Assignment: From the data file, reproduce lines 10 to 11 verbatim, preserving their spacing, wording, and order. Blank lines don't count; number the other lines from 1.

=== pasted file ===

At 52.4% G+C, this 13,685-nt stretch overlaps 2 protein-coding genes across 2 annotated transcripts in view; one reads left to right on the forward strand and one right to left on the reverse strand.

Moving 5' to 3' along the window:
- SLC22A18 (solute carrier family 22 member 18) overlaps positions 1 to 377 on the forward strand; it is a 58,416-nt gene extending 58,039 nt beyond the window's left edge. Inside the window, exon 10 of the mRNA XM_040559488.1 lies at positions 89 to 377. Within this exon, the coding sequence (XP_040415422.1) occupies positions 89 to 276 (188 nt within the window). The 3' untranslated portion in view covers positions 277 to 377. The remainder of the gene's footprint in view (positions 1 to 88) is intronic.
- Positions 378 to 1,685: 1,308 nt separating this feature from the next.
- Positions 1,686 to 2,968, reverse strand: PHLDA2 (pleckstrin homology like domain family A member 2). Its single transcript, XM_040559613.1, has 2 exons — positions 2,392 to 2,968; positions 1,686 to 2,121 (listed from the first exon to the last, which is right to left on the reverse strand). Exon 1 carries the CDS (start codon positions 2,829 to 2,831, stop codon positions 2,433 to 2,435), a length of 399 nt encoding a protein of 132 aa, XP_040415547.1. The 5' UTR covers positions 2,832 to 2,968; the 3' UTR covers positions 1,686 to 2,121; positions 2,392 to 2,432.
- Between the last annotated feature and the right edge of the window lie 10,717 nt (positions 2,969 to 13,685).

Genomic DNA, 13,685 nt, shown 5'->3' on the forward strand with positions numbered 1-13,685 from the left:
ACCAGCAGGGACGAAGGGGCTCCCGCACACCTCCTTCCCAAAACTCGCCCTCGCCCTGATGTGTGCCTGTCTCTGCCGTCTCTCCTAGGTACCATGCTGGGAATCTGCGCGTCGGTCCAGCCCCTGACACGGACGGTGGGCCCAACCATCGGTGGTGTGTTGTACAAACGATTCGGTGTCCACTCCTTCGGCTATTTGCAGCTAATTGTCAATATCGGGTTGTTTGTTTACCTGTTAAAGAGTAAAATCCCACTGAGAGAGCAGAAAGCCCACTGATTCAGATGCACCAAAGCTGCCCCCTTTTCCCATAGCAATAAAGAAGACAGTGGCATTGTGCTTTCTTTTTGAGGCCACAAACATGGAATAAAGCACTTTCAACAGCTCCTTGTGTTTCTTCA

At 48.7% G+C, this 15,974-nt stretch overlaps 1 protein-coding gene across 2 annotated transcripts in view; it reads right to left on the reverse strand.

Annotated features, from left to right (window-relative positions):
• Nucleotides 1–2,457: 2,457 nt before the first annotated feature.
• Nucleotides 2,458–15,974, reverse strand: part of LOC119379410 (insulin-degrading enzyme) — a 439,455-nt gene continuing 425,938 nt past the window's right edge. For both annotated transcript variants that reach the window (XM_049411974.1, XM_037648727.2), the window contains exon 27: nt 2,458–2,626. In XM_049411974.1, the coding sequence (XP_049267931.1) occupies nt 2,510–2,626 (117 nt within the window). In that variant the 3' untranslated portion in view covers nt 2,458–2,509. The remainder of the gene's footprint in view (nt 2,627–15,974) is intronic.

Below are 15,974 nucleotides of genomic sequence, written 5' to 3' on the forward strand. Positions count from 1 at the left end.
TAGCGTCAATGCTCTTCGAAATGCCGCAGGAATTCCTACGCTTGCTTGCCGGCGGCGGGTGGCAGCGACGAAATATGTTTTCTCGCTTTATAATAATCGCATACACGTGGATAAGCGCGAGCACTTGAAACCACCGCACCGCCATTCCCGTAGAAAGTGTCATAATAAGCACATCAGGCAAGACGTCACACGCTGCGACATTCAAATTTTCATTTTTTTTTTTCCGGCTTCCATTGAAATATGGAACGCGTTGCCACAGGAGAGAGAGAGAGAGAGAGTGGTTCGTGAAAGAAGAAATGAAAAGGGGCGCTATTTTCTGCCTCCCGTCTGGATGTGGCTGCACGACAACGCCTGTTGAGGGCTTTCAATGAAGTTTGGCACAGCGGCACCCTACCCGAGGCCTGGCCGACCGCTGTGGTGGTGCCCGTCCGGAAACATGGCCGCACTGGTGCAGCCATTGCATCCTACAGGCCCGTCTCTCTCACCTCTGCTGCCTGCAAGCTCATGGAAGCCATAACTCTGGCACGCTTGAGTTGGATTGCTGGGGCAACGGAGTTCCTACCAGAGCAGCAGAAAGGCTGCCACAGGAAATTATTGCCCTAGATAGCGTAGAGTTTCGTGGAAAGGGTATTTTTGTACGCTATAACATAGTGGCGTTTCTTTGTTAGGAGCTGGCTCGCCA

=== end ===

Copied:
Annotated features, from left to right (window-relative positions):
• Nucleotides 1–2,457: 2,457 nt before the first annotated feature.